I was a geek before it was fashionable to be one. All of my past, professional experiences were in the field of quantitative psychophysiology. You see, I told you I was a geek! But today, I am an artistic geek. Always creative, but now I create digital art.

My current focus is on vector based expressions of beauty such as flowers and ballet dancers, but my dry sense of humor frequently trickles in. I consider building websites to be another expression of art and have indulged in this many times through Muse, Wordpress, Edge-Animate, and a bunch of other non-coding types of easels. This departure from coding is quite humorous since I spent my entire scientific career writing statistical code. I also enjoy writing html and css routines.

I savored my career through 2004 as a quantitative psychophysiologist when I worked around the clock with joy and enthusiasm . Up until that time, a long term research position was maintained at a major university where I was involved in grant and manuscript preparation documenting relationships between psychological factors and HIV, cancer, and the cardiovascular system. I loved the details of my work and would frequently be found at my desk on mornings after night all-night parties of figuring out the best way to communicate statistical results through creative graphs and tables. It was extremely dramatic when I was struck down in 2004 from the effects of Ehlers-Danlos Syndrome and early retirement became necessary. Feel free to visit my blog at http://MyBrainsAreInMyButt.net where I discuss this in greater detail.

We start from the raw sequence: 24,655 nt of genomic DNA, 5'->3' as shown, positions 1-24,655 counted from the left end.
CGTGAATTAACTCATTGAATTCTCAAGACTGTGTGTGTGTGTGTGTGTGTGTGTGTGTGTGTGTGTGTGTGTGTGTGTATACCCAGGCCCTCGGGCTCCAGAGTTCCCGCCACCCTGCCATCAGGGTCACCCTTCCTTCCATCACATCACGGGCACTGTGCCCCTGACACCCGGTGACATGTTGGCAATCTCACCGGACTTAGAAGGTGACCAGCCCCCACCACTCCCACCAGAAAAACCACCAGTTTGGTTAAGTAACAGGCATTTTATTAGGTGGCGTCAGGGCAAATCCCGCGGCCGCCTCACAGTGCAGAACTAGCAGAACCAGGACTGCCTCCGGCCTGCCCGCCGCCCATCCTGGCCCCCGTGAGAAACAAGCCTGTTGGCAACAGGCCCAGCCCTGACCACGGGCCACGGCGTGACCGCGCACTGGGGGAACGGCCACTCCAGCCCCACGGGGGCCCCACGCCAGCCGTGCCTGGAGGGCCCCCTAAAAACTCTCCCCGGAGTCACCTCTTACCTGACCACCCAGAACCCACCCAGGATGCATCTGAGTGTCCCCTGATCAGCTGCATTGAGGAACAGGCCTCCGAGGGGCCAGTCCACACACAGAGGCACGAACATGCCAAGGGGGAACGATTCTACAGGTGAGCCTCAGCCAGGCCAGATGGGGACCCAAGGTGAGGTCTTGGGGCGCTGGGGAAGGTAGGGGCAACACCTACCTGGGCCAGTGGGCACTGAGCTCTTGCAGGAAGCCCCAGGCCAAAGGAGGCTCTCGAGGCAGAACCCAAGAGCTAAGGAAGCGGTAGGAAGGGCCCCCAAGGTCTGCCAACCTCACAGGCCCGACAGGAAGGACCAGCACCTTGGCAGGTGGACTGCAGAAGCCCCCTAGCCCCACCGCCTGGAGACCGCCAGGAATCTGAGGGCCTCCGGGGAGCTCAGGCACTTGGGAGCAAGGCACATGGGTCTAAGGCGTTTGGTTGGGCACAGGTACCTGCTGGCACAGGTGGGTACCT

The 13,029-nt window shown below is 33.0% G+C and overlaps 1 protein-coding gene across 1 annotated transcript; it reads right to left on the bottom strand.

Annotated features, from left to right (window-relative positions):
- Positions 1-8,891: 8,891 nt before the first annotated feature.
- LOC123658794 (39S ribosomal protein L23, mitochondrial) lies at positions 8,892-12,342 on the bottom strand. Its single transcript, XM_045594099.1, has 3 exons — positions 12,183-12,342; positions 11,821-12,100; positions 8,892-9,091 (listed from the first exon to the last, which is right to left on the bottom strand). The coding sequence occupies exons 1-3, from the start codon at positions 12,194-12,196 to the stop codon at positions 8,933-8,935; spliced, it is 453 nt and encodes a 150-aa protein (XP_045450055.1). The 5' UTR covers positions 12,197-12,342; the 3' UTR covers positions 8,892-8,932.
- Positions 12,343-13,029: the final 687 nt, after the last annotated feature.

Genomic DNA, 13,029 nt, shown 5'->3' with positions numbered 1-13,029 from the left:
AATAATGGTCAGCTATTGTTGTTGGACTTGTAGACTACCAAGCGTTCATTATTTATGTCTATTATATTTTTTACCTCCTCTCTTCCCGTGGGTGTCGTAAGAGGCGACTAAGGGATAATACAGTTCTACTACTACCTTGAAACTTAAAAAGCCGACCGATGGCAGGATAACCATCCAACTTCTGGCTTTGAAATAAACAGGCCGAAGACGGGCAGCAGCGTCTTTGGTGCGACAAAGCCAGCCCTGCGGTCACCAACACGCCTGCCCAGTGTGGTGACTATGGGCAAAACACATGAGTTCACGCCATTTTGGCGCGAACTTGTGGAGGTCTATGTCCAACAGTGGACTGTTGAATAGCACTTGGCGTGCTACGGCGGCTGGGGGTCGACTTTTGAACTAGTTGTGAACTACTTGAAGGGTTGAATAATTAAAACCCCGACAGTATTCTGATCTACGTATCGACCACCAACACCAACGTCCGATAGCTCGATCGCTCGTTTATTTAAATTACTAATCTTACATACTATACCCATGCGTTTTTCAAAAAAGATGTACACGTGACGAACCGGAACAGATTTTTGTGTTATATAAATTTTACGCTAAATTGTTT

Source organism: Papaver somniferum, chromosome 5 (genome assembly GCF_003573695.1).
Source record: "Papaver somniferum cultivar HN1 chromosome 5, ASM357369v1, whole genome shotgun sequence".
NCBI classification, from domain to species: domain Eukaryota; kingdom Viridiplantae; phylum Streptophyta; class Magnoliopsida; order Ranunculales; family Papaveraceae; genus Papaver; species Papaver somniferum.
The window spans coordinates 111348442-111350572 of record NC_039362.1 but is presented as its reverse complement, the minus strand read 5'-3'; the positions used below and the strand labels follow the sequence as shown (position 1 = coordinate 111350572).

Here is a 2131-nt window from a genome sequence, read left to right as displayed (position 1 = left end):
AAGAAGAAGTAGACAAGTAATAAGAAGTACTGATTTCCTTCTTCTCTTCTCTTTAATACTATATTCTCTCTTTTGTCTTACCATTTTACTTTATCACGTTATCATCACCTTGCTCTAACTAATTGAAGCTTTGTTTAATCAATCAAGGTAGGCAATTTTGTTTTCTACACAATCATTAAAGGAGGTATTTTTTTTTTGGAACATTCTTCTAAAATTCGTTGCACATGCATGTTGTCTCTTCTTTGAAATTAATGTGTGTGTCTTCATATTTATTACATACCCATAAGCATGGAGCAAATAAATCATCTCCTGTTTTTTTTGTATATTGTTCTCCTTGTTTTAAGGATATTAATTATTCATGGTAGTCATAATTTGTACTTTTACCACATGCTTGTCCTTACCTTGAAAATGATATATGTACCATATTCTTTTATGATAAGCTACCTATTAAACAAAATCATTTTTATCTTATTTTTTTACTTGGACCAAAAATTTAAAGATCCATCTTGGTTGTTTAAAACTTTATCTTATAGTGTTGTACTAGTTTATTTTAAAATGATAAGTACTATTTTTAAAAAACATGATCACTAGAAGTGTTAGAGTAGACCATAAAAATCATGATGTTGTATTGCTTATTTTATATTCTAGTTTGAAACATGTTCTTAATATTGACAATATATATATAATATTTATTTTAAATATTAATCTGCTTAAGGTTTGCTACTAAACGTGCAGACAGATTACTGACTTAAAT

Despite serious, physical limitations from my illness, I still manage to stay active and enjoy life by riding a specially outfitted recumbent tricycle. I have also directed energies toward encouragement of pro-active coping in the face of chronic illness within my local community, as well as internationally, through the internet. But it is from being bedridden for 2 1/2 years that I was able to become acquainted with my passion for digital art. My training is based on the thousands of tutorials available online. I am grateful to the myriad of teachers who's ideas came to me through grains of sand in the form of computer chips.

I must say, I'm glad to have been stricken down by illness during this age of technology, particularly telecommunications, instead of prior to 1986. That's about when my brother and I first messaged together on mainframe computers from our respective Universities!

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